The Secret To Life – A Sermon On John 12:20-33

The Fifth Sunday in Lent – John 12:20-33

Today I am going to tell you the secret to life. You probably already know what I am going to tell you, though you may not have thought of it as the secret to life. It’s something you’ve seen and experienced over and over. It’s one of those secrets hidden in plain sight. It’s also one of those secrets that can trouble the soul, so we often turn away from it or close our eyes to it.

Unless a grain of wheat, Lent, Lent 5B, Sermon, John 12:20-33, Sermon, Detachment, Letting Go
By Go2anna – Own work, Public Domain, Wikimedia Commons 

“Unless a grain of wheat falls into the earth and dies, it remains just a single grain; but if it dies, it bears much fruit” (John 12:24). So there you have it. Now you know. That’s the secret to life.

It’s the pattern of loss and renewal that runs throughout our lives and our world. Even if you’ve never thought of this as the secret to life, you’ve lived and experienced it, sometimes by choice and other times by chance. Either way it’s there.

Look at the way this pattern is present in your life. Have you ever fallen in love and committed your life to another? If so, you had to let parts of your old life go and something of your single life died so that you could be with that other person. How about parenting? If you are a parent you know that there are sacrifices of yourself and your life to be made in order for the new life of your child to emerge and grow. We give up parts of ourselves for the other. Parents are continually letting go of their child so she or he can grow up. Have you ever been the caretaker of another? If so, you could name the parts of your life that died so that another might live with dignity, compassion, and love.

What are the costs, the losses, you paid for an education or a career? You chose certain losses and let go of some things so that other things could arise. For every choice we make, every yes we say, there is at least one no and probably many.

This same pattern is in nature. You can see it in the changing of the seasons, falling leaves and new blooms, and the setting and rising of the sun.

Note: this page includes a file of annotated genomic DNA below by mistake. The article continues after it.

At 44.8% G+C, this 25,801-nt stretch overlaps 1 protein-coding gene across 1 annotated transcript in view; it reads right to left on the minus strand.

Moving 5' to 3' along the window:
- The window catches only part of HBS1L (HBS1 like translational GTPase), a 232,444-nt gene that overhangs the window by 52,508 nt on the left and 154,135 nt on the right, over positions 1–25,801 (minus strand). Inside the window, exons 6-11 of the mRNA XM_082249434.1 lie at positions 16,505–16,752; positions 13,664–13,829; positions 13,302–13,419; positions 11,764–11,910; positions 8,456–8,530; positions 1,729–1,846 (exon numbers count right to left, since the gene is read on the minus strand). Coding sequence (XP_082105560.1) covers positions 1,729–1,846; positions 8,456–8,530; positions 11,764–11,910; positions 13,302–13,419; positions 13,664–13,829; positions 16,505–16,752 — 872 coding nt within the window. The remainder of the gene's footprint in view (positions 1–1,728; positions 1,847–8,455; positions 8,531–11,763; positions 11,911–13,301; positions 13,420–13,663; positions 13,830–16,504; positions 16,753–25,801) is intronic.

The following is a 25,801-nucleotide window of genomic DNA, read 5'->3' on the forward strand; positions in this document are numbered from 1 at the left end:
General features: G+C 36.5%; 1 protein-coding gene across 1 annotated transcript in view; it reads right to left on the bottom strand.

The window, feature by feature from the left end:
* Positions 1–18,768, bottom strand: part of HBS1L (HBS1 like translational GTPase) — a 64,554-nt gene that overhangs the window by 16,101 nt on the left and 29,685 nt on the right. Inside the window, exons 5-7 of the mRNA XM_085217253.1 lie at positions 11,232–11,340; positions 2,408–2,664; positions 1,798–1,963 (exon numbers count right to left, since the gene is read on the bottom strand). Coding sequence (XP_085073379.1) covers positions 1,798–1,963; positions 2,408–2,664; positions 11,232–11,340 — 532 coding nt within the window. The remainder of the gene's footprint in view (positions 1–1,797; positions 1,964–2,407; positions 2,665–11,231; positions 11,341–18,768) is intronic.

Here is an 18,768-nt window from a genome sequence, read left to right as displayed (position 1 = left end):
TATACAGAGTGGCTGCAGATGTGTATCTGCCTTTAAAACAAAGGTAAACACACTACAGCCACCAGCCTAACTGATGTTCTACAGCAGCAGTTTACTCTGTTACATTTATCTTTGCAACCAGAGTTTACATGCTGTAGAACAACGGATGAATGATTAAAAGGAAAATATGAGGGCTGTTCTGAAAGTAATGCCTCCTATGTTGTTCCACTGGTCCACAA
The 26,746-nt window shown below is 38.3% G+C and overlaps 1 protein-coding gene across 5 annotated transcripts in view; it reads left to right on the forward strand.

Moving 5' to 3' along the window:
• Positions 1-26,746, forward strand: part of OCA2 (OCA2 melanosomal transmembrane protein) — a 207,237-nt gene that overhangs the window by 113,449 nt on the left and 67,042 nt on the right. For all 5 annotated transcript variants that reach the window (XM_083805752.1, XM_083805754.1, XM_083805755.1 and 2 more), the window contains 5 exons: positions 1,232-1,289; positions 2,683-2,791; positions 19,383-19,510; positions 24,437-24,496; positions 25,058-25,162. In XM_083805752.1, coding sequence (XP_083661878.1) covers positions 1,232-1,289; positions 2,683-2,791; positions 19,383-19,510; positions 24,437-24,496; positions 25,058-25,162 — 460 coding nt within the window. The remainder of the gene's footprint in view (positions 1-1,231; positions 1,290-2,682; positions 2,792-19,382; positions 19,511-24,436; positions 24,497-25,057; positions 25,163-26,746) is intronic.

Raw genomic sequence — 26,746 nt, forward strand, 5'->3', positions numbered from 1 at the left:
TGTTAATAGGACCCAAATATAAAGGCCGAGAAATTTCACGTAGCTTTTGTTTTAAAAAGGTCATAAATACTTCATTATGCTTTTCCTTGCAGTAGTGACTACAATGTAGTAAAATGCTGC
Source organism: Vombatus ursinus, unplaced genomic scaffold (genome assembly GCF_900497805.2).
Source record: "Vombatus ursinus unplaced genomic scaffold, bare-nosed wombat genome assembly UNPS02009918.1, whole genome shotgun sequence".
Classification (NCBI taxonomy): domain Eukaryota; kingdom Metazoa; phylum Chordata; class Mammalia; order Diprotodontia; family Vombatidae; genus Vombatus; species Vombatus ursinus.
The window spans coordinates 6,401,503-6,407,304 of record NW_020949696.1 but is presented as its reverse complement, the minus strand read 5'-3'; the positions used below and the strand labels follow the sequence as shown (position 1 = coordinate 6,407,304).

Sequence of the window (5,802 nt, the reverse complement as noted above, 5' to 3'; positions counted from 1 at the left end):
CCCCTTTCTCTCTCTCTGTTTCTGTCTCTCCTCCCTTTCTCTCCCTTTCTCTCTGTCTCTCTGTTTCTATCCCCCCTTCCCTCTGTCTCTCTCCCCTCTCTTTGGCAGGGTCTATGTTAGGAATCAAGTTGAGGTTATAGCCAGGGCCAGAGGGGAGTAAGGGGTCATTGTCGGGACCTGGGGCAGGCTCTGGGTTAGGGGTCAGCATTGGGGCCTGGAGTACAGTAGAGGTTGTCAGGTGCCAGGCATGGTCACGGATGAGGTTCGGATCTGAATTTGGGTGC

Think about the scriptural stories of loss and renewal. Innocence in Adam and Eve died so that consciousness might be born. Abram left his country and kindred so that he might be made a great nation, renamed Abraham, and be a blessing to all the families of the earth. Jacob lost his old identity and was wounded so that he could become a new man, Israel, with a new life. James and John left their father, boats, and nets to become disciples of Jesus and fishers of people. Jesus taught his disciples, “The Son of Man is to be betrayed into human hands, and they will kill him, and three days after being killed, he will rise again” (Mark 9:31).

The secret is out. It’s everywhere. It is a pattern of loss and renewal, dying and rising, letting go and getting back, leaving and return. It’s at the core of our baptism and it’s what we declare every Sunday in the eucharist.

Christ has died.
Christ is risen.
Christ will come again.

What in your life do you need to let go of today? What might you need to leave behind? What needs to die so that something new can arise?

I don’t think it’s a coincidence that today’s gospel (John 12:20-33) is set in the context of the passover feast. Remember what that’s about? The passover is the celebration of the Israelites’ liberation from bondage in Egypt. It’s about freedom and new life. It’s about letting go, leaving behind, and moving into a new life.

There is something about this pattern that is the lens through which we see Jesus. Some Greeks come to Philip and say, “Sir, we wish to see Jesus.” I don’t know why they want to see Jesus but I have a few guesses. Jesus turned water into wine. He cleansed the temple. He healed the son of the royal official. He healed the paralytic. He fed 5000 with a few loaves of bread and a couple of fish. He walked on water. He gave sight to the man born blind. He raised Lazarus from the dead.

“Sir, we wish to see Jesus.” Me too. That’s the Jesus I want to see. Don’t you?

Philip tells Andrew about the Greeks and their request. Philip and Andrew tell Jesus. And Jesus says to them, “Unless a grain of wheat falls into the earth and dies, it remains just a single grain; but if it dies, it bears much fruit.” That’s his response to those who want to see him; to the Greeks, to you, to me.

And you’ve got to know that dying is about more than our physical death. Yes, it is that but it’s also more than that. We die a thousand deaths throughout our lifetime. The loss of a loved one, a relationship, health, opportunities, a dream; all deaths we didn’t want or ask for. Other times we choose our losses and deaths. We give up parts of ourselves for another. We change our beliefs and values so that we can be more authentically ourselves. And sometimes there are things we need to let go of, things we cling to that deny us the fullness of life we want and God offers: fear, anger or resentment, regret and disappointment, guilt, the need to be right, approval.